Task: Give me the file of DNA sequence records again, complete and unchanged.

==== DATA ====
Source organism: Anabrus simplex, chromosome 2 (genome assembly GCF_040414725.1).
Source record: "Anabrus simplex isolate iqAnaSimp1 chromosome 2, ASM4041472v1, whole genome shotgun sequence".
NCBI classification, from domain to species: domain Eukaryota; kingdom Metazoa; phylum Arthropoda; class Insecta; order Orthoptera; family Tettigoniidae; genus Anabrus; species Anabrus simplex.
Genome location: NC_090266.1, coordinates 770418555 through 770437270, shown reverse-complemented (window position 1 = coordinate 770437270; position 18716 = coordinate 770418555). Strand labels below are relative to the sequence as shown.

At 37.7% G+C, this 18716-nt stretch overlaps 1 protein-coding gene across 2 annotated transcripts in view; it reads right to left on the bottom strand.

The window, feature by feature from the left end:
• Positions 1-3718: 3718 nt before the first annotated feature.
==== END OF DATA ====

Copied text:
Source organism: Anabrus simplex, chromosome 2 (genome assembly GCF_040414725.1).
Source record: "Anabrus simplex isolate iqAnaSimp1 chromosome 2, ASM4041472v1, whole genome shotgun sequence".
NCBI classification, from domain to species: domain Eukaryota; kingdom Metazoa; phylum Arthropoda; class Insecta; order Orthoptera; family Tettigoniidae; genus Anabrus; species Anabrus simplex.
Genome location: NC_090266.1, coordinates 770418555 through 770437270, shown reverse-complemented (window position 1 = coordinate 770437270; position 18716 = coordinate 770418555). Strand labels below are relative to the sequence as shown.

At 37.7% G+C, this 18716-nt stretch overlaps 1 protein-coding gene across 2 annotated transcripts in view; it reads right to left on the bottom strand.

The window, feature by feature from the left end:
• Positions 1-3718: 3718 nt before the first annotated feature.